Know about Windows XP _Part 8_

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Know about Windows XP _Part 8_ Powered By Docstoc
					License and media types
Question book-new.svg This section does not cite any references or
sources. (August 2008)

There are three main types of licenses for Windows XP Professional and
Professional x64: Retail, Volume (VLK), and Original Equipment
Manufacturer (OEM). Windows XP Home Edition is limited to Retail and OEM
licenses, whereas Windows XP Media Center Edition and Windows XP Tablet
PC Edition are exclusively available through VLK and OEM channels.

Each type of license has a different installation CD. For customized or
retail media, there is a small difference on each type of disc that will
allow that installation disc to accept only one type of product key.

Only retail and volume licenses include support for end-user installation
scenarios from Microsoft. OEM software is preinstalled on systems and is
supported by the system manufacturer rather than Microsoft. The price of
such software is lower. There are two important restrictions on OEM
licenses: Microsoft does not offer technical support, and the license
cannot be transferred to another computer. The cost of OEM software
products bundled with systems is not disclosed by Microsoft nor by its
partners, as each system manufacturer will define its own bundling price.

Microsoft recommends that system manufacturers have their systems tested,
for a fee, as part of the Windows Quality Online Services (Winqual) which
includes extensive testing so that no component will cause instability in
the Windows operating system due to incompatibility with the Windows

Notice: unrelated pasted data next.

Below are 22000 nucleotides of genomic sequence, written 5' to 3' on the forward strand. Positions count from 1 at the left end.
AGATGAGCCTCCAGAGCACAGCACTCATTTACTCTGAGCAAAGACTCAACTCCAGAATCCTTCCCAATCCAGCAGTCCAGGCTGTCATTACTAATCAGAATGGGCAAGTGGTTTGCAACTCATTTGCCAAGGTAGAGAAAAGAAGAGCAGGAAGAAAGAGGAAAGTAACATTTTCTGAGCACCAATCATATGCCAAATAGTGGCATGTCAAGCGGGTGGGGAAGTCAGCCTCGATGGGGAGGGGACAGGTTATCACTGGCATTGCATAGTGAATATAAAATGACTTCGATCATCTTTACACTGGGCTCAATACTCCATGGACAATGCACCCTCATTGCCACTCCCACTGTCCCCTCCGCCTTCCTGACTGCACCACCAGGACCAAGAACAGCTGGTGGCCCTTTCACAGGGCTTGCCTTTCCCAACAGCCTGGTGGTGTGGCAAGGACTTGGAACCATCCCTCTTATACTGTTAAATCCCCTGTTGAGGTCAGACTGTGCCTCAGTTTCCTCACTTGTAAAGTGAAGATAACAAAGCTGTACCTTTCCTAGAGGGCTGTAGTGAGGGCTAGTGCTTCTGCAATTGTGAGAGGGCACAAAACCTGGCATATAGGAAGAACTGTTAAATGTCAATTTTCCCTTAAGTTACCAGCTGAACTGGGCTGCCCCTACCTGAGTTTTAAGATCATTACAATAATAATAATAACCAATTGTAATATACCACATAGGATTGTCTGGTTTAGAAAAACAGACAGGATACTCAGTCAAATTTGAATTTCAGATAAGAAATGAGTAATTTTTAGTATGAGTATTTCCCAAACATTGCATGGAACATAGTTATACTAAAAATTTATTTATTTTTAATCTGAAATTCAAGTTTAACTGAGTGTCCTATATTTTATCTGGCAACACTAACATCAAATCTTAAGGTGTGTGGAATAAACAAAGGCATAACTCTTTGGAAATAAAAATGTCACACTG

operating system or with other system components or their respective
drivers. Having a system tested and approved will allow the manufacturer
to bear the "Certified for Windows" logo sticker on the exterior of the
system, and there are additional benefits for having a tested product.
This includes the product's being listed on the Windows Marketplace.
Because of the fees and extensive requirements, Microsoft acknowledges
that smaller system manufacturers may not opt in to the program until
they produce computer systems at a modest rate and on recurring designs.
Retail

Retail licenses, those purchased from a retail store in complete
packaging, are of two sub-types: "Upgrade" and "Full Purchase Product",
often abbreviated by Microsoft as FPP. FPP licenses are transferable from
one computer to another, provided the previous installation is removed
from the old computer. Although upgrade licenses are also transferable, a
user must have a previous version of Windows even on the new computer to
which they are moving the installation. Retail licenses include
installation support for end-users, provided directly by Microsoft.
Volume License

A Volume License is the license given to a software version sold to
businesses under a direct purchase agreement with Microsoft, and is sold
as an upgrade license only, meaning that a previous license must be
available for each new volume license. Volume license versions of Windows
XP use a Volume License Key (VLK), which is a product key that does not
require product activation. The term "Volume License Key" refers to the
ability to use one product key for multiple systems, depending on the
type of agreement. Since Windows XP Volume License versions do not
require product activation, this led to leaked copies of VLK media and
product keys from businesses leading to piracy of Windows XP quickly
spreading across the Internet upon early release. Beginning with Service
Pack 1, Microsoft's active attempts to search out and blacklist known
pirated VLK product keys became well known due to the inability to
install the service pack on a system with one of the blacklisted keys.
Later, this led to the Windows Genuine Advantage program.
Original Equipment Manufacturer (OEM)

Original equipment manufacturer (OEM) licenses are preinstalled on, and
sold with, pre-assembled computers from system manufacturers. There are
two types of OEM product types — those used for "direct OEMs" (major name
brands that buy through a direct contract with Microsoft and produce and
brand their own media from a Microsoft "Gold Master Copy" by using an
authorized Microsoft duplication partner), and those used for "system
builders" (local computer shops that buy generic, unbranded kits through
authorized Microsoft distributors). Direct OEM product keys will often